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ced for the Proof of any one Problems or Thearem, the former-don't always depend of the latter, get it don't readily enough appear either from the order of each, an by any other manner, when they agree together, and when not; wherefore for want of the Conjunctions and Adjectives, ergo, rursus, e-ci many difficulties anch occaftons of doubt do often arise in reading, especially to those that are Novices
. Besides it frequently heppens, that the faid Method cannot avoid fuperfinous Repetitions, by which the Demonstrations are often times renderà tedious, and sometimes alfo more intria caté; which Faults my Method doth easily remedy by the arbitrary mixture of both Words and Signs. There fore let what bas been said, touching the Intention and Method of this little Work, fuffice. As to the reft, whoever cavets to please himself with wbat may be faid, either in Praise of the Mathematicks in general, or of Geometry in particular, or touching the Him story of these Sciences, and consequently of Euclide himself, who digested those Elements) and others Ecotoring of that kind, may confult other Interpreters: Neither will I (as if I were afraid leaf these my Endeavors may fall short of being fatisfactory to all Pere Jons) alledge as an Exeuse (tbo? I may very lawfully do it) the want of due time which ought to be ema ploy'd in this work, nor the Interruption occafian'd by biher Affairs, nor yet the want of réquisite belp for tbefe Studies nor feveral other things of the like nature But what I have bere employ'd my Labour and Study in for the Use of the ingenuous Reader, I wholly fubmit to bis Censure and Fudgment, so approve if Hefulor reject if otherwijë.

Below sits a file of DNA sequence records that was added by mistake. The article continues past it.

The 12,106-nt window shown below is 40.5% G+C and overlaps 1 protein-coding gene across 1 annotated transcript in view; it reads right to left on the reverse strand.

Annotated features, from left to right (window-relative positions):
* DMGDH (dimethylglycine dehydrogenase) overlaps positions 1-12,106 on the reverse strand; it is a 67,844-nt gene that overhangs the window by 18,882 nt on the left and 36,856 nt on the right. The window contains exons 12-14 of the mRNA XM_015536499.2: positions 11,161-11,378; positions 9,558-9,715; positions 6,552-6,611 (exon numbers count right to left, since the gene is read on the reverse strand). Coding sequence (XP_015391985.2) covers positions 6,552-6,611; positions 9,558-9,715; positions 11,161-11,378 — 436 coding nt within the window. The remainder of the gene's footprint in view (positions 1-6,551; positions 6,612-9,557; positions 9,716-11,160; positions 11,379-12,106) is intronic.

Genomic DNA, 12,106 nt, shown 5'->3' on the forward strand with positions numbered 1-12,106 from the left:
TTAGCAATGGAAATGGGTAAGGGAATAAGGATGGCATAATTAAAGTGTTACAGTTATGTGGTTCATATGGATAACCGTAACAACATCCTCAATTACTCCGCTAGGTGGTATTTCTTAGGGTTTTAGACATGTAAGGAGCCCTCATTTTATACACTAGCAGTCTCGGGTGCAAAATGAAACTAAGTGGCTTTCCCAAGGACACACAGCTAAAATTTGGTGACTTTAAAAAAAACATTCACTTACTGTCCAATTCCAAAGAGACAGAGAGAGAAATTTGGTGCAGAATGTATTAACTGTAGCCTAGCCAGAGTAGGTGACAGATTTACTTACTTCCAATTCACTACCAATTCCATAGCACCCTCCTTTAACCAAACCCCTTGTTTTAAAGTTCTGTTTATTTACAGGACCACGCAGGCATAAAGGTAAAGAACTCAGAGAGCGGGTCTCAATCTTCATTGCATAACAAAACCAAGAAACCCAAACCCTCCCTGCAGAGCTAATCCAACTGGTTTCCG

A&um bene ! didicit Laconice loqui
Senex profundus, & aphorismos induit.
En fit manipulus, Pelle in exigua latet
Car. Robotham, CANTAB.
Coll. Trin, Sen. Soc.
More, or to be added.
Less, or to be subtracted.
The Differences, or Excels; Also, that all
the quantities which follow, are to be
subtra&ted, the signs not being changed. Multiplication, or the Drawing one side of
a Rectangle into another.
of letters; as ABAX B.
The ratio of a square "number to a square
Other Abbreviations of words, where ever they accur, the Reader will without trouble understand of kimself ; Saving some few, which, being of less general wife, we refer to be explained in their places.
Point is that which has no part.
II. A Line is a longitude without latitude.
III. The ends, or limits, of a
line are Points. IV. A Right Line is that which lies equally betwixt its Points.
V. A Superficies is that which has only longitude and latitude,
VI. The extremes, or limits, of a Superficies are lines.
VII. A plain Superficies is that which lies equally betwixt its lines.
VIH. A plain Angle is the inclination of two lines the one to the other, the one touching the other in the same plain, yet not lying in the same strait line.
IX. And if the lines which contain the Angle be right lines, it is called a right-lined Angle.
X. When a right line CG ftanding upon a right line AB, makes the angles on either side thereof,
CGA, CGB, equal one B to the other, then both
those equal angles are right
angles ; and the right line CG, which standeth on the other, is termed a Perpendicular to that (AB) whereon it ftandeth,
Note, When several angles meet at the same point (as at G) each particular
angle is described by three letters; whereof the middle letter seweth the angular point, and the two other letters the lines that make that angle : As the angle which the right lines CG, AG make at G, is called CGA, Or AĞC. A
XI. An obtufe angle is that which is greater than a right angle ; as ACD.
Xil. An acute angle is that which is less than a
right angle; as ACB. B
D XIII. A Limit, or Term,
is the end of any thing. ': XIV. A Figure is that which is contained under one or more terms.
XV. A Circle is a plain figure contained under one line, which is called a Circumference ; unto which all lines drawn from one point within the figure, and falling upon the circumference thereof, are equal the one to the other. B
XVI. And that point is called the Center of the
XVII. A Diameter of a circle is a right line drawn through the center thereof, and ending at the circumference on either fide,